Republicans on the House Oversight and Government Reform Committee have asked the White House for all notes, talking points and other documents that were used to inform National Security Adviser Susan Rice when she said Army Sgt. Bowe Bergdahl served the U.S. with "honor and distinction."
Rice's comment from June 1, 2014, is being reexamined after the Army announced it would charge Bergdahl with desertion and misbehavior. Those charges could add up to a life sentence for Bergdahl, and radically undermine the White House's rationale for giving up five Taliban prisoners in order to get Bergdahl back home.
Republicans are once again after information about talking points written for National Security Adviser Susan Rice — this time, they want to know why she said Army Sgt. Bowe Bergdahl served with 'honor and distinction.' Image: Mark Wilson/Getty Images
Susan Rice has gotten in trouble over talking points before. When she was the U.S. ambassador to the United Nations, she famously said in public that the attack against the U.S. consulate in Benghazi, Libya, was "spontaneously inspired" by protests against an anti-Muslim video. It became clear later that the attack was pre-meditated, and that her talking points were scrubbed to remove any reference to Al Qaeda or other terrorist groups.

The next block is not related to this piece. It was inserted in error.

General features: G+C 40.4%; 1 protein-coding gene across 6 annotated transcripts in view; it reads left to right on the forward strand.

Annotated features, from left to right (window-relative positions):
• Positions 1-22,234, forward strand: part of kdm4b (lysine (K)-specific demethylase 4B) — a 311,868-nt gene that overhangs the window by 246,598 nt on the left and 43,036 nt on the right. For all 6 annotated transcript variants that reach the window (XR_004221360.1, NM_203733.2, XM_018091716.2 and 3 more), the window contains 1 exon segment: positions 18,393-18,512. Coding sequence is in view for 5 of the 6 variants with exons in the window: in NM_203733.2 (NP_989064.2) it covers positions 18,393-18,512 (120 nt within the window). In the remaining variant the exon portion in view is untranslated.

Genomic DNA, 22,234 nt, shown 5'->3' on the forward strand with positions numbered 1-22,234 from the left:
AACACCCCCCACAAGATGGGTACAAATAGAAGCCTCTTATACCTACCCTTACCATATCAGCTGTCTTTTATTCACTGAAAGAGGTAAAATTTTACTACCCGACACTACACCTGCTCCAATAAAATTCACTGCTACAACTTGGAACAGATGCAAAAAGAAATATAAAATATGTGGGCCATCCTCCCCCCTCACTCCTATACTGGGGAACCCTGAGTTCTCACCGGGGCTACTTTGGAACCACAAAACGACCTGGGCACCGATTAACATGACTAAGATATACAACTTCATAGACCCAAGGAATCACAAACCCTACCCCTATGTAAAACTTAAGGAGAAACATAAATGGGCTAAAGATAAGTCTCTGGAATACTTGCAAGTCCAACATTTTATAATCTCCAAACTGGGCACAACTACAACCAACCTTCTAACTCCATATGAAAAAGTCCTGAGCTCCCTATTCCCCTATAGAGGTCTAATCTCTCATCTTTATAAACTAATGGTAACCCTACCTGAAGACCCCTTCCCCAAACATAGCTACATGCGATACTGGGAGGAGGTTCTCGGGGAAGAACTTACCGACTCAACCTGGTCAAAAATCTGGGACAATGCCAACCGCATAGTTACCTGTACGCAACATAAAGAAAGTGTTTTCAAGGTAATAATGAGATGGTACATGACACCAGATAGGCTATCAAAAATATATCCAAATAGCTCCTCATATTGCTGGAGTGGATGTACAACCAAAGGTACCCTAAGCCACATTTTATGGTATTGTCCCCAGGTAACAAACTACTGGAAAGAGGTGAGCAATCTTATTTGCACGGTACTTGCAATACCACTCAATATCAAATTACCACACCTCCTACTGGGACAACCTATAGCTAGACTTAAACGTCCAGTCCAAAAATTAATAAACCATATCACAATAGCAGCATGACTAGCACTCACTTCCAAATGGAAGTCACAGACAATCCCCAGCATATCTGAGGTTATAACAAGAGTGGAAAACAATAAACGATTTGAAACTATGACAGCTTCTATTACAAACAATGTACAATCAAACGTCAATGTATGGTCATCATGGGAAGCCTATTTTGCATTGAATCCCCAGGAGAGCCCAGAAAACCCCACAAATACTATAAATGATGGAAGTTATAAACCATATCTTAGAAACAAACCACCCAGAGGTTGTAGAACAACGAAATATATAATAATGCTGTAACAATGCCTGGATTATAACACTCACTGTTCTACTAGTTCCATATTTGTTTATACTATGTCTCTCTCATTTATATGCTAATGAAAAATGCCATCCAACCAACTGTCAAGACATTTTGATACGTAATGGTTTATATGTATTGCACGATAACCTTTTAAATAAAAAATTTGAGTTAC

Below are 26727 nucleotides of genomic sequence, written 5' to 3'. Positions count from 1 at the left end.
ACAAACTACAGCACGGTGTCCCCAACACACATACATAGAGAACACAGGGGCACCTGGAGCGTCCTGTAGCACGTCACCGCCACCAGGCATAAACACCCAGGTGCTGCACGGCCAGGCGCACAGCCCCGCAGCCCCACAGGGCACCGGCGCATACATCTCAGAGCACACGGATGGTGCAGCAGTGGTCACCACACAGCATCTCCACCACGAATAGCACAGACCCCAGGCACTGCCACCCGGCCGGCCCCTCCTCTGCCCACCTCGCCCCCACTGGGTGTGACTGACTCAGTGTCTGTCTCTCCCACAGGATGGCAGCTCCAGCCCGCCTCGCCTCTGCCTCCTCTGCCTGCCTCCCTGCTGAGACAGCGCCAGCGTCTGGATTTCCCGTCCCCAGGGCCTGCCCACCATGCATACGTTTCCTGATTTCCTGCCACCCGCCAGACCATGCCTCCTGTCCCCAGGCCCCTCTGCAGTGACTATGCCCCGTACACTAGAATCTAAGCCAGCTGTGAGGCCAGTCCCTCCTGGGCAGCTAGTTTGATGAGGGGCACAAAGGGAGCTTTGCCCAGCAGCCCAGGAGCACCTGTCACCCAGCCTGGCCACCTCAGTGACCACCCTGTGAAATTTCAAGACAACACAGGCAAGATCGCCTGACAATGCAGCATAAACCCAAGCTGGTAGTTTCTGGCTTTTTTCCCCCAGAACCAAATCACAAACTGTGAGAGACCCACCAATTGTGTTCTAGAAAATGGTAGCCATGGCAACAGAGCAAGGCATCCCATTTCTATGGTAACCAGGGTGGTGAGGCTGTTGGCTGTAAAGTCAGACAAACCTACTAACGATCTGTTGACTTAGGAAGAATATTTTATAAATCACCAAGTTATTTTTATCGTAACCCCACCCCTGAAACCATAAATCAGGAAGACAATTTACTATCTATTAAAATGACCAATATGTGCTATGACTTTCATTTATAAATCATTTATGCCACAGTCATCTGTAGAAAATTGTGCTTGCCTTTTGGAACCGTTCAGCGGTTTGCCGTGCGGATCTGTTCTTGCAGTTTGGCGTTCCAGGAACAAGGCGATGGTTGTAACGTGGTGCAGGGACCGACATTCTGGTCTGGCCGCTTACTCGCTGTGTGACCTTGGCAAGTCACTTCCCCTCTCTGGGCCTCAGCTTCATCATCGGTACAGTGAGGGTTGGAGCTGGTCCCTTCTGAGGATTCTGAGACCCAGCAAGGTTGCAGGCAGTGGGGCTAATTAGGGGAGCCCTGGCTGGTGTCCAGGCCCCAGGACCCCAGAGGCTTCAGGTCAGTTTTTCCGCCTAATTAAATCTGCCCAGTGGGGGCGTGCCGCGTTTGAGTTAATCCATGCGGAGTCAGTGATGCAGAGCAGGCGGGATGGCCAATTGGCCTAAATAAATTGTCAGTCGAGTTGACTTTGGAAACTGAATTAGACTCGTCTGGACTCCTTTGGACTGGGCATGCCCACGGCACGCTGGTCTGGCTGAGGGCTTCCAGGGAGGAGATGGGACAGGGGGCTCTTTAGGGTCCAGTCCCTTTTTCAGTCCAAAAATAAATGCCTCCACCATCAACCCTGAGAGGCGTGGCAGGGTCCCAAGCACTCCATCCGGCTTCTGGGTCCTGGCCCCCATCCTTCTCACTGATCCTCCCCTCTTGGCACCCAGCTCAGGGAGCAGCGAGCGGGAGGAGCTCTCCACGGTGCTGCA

Regarding Bergdahl, Republicans had criticized the decision to swap him for five Taliban soldiers even before it was officially known that Bergdahl might be charged with abandoning his post, which led to the death of six U.S. soldiers who died while trying to rescue him. Many GOP members said then, and continue to say today, that the swap was a bad idea because it tells terrorists around the world that the U.S. will negotiate with them.
But with the charges filed against Bergdahl, Republicans now want to know how the White House could have justified a comment like the one Rice made, which at the time helped the White House explain its actions.
"The day after that transfer, June 1, 2014, White House National Security Adviser Susan Rice appeared on the ABC television program This Week," Committee Chairman Jason Chaffetz (R-Utah) and Rep. Ron DeSantis (R-Fla.) wrote to White House Chief of Staff Denis McDonough on Thursday. "In response to questions from host George Stephanopoulos about Sgt. Bergdahl, Rice stated: 'He is going to be safely reunited with his family. He served the United States with honor and distinction. And we'll have the opportunity eventually to learn what has transpired in the past years.' "
Chaffetz and DeSantis asked McDonough to produce "all documents, memoranda, notes, talking points, and records that were created in relation to National Security Advisor Susan Rice's appearance on This Week on June 1, 2014."
Their letter also asked for all related documents that might explain how the administration reached the decision to do the prisoner swap, and argued that all the publicly available information still doesn't explain why that decision was made.
It asked for all intelligence, reports and other information about Bergdahl's disappearance, how he was detained in Afghanistan, and all intelligence and discussions that led to the decision to conduct the swap.